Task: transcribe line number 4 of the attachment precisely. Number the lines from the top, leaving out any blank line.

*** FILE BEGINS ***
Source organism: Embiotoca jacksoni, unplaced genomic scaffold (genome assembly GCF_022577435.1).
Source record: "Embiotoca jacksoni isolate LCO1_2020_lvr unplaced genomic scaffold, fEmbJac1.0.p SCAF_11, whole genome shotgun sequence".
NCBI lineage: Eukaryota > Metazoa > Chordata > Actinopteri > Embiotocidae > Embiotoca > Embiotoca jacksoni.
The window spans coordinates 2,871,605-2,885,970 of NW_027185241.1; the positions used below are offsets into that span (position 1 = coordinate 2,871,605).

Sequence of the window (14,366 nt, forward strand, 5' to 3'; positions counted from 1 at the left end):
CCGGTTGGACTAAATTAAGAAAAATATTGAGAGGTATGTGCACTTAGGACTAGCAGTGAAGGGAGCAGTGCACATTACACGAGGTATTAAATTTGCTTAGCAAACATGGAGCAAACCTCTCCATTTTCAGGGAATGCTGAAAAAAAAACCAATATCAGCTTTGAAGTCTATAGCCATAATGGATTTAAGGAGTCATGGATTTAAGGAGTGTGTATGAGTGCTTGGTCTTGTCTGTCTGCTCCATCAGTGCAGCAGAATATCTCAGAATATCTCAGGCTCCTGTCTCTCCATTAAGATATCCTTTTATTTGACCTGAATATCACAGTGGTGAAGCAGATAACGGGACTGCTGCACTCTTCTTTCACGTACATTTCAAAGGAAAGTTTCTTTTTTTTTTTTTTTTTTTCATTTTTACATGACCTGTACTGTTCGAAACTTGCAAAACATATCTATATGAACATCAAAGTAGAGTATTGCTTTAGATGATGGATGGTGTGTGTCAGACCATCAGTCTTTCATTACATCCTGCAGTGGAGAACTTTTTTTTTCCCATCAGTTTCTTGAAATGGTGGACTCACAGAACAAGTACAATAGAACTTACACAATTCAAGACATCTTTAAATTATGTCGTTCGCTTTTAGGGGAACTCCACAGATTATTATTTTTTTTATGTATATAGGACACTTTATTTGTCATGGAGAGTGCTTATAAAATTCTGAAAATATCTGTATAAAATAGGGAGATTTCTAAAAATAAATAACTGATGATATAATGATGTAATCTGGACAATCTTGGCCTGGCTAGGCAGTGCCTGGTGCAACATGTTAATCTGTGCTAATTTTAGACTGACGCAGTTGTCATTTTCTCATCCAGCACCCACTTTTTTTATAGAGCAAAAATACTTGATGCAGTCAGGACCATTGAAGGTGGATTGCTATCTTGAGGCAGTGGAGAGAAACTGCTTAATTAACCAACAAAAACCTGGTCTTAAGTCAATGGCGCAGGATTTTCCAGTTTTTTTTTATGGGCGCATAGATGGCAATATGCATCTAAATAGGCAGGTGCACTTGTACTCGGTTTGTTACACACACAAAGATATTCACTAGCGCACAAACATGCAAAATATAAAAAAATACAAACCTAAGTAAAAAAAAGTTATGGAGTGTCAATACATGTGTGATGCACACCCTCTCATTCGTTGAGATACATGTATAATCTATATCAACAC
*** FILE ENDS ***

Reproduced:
The window spans coordinates 2,871,605-2,885,970 of NW_027185241.1; the positions used below are offsets into that span (position 1 = coordinate 2,871,605).